Access to quality education is at risk for housing-insecure children in Madison as their families face the economic blowback of COVID-19 and the end of an eviction moratorium looms.
Governor Evers announced a $30 million CARES Act fund on Sept. 3, which directs $25 million towards the Wisconsin Rental Assistance Program. The next day, the Centers for Disease Control and Prevention announced a national eviction moratorium in an effort to mitigate the spread of COVID-19. However, come Dec. 31, families will be to pay their accumulated rent. If they are unable to do so, they will be evicted, putting children’s access to quality remote learning at risk.
Although Congress is currently in talks over another relief bill, disagreements between Democrats and Republicans have stalled progress. If a bill is not passed before the new year, the eviction moratorium will be lifted.
“We’re delaying the swell that we think unfortunately might happen in evictions and losing housing because of the economic constraints of living in COVID,” said Sarah Ceponis, a strategist at The Road Home, an organization that helps Madison families leaving the shelter system obtain housing.
Torrie Kopp Mueller, Community of Care Coordinator of the Homeless Services Consortium for the City of Madison, expressed a similar worry.
“There is a lot of concern about what happens come January 1,” she said via email. “We are anticipating that many evictions will be filed.”
In May, Dane County and the Tenant Resource Center created a $10 million eviction fund to mitigate the effects of the pandemic on access to housing. Melissa Sorensen, Executive Director of Social Services for the Salvation Army, said that the money has already run out. Sorensen said that she has seen an increase in demand for shelter over the course of the pandemic.
“We typically used to serve 22 families a night in our shelter and we have been close to more like 60,” Sorensen said.
Pre-COVID-19, the Salvation Army’s emergency shelter was located on East Washington Avenue, but families have been moved to hotel rooms to accommodate for social distancing. About 60 families are currently staying in hotel rooms, and the Salvation Army is preparing to bring families back onsite in June 2021.
“The hope at this time for our system, pending funding approval, is that we’ll be able to prioritize health precautions and maintain social distances by keeping sheltered families in hotels,” Ceponis wrote in an email.
Remote learning has proved challenging for families living in hotel rooms, and the Madison Metropolitan School District (MMSD) has made efforts to improve the situation. The Transition Education Program specifically provides resources to help students experiencing homelessness. MMSD supplies devices like iPads and computers that students need to access their classes. They are given hotspots if they have an unstable connection or do not have internet access. However, Liz Gerber, a Rapid Rehousing Advocate at The Road Home says hotspots have been unreliable.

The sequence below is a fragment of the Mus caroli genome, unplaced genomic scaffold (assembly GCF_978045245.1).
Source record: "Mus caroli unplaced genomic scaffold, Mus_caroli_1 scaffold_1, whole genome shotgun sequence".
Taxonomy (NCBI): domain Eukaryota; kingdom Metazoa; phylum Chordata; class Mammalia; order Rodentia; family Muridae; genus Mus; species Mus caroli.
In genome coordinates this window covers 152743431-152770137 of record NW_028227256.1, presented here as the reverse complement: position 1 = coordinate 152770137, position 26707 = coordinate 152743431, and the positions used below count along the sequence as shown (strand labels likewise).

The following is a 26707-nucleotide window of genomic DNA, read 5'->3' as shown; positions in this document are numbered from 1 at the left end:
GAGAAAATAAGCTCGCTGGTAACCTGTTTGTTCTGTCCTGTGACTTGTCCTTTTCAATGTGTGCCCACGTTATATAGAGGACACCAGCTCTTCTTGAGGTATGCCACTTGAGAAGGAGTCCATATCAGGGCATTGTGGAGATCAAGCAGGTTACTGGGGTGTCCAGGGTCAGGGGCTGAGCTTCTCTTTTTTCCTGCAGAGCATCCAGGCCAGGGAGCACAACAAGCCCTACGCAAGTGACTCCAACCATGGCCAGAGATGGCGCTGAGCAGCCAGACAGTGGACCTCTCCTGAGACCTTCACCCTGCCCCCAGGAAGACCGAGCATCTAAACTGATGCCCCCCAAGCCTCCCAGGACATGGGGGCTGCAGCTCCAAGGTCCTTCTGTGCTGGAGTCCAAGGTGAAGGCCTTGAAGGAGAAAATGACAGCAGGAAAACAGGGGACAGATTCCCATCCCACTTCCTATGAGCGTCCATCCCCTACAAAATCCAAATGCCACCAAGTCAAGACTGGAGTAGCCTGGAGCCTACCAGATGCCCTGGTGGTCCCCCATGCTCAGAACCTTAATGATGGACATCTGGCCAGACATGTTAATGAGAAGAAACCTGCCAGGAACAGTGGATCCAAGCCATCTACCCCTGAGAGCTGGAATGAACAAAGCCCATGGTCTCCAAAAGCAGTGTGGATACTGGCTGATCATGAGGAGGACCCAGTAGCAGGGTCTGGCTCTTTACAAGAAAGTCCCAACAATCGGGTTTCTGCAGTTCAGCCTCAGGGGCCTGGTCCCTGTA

“Obviously this creates a disruption in the children’s learning as well as adds stress to the parents,” Gerber said via email.
On top of learning to navigate new technology, finding space to learn in a hotel room can be difficult.
“Hotel rooms are small spaces without room for movement,” Kopp Mueller wrote. “Kiddos are sleeping in their bed, eating meals on their bed and doing virtual learning on their bed. There could be 3 kids in one family all trying to do Zoom meetings at the same time in that small space. Essentially, they are spending all day in one spot.”
Gerber also spoke to the issue of having more than one child in the same room and the effect on remote learning.
“A challenge that families with more than one child have been facing is having everyone, in different grade levels, in one room trying to learn. The activities and rigor of learning aren’t necessarily equivalent, which can cause distractions,” she wrote.
Parents also might be working in the same room, or have to go to work in-person and find someone to look after the kids and assist with remote learning. Ceponis noted that many families do not have the luxury of working from home.
“It’s not a lot of jobs necessarily that are working from home behind a computer,” Ceponis said. “That’s sort of a privilege that as staff we’ve been able to have, but not necessarily something that our families are able to do, so they are more at risk of being affected by COVID directly.”
There are daycare options for children during the day if their parents are working, but parents are forced to choose if it is worth the risk of exposure to COVID-19. Ceponis spoke to the compounding effects of housing insecurity on children’s education.
“There’s higher absentee rates for students that are not housing secure, there’s higher rates of being sick or hungry,” Ceponis said. “All these things make it hard for a student to be in the classroom and learn.”
In addition, students experiencing housing insecurity are less likely to graduate high school, even if they experienced homelessness as far back as elementary school.
All of these factors place education and access to remote learning for children at risk. As the end of the eviction moratorium approaches, the situation will likely worsen with a rise in evictions.
“When we add the layer of being housing unstable and also not having that classroom to be in as a safe and steady grounding place, we’re just concerned that the effects, the gaps will grow for students that have already had disruptive learning because of their moves,” Ceponis said. “Now they have disruptive learning because they’re not in a classroom at all.”
Despite the issues of housing insecurity brought by the COVID-19 crisis, Ceponis said that fewer families have been on waiting lists and that they are finding more housing than in September.
“We have felt some positive momentum at the moment,” she wrote.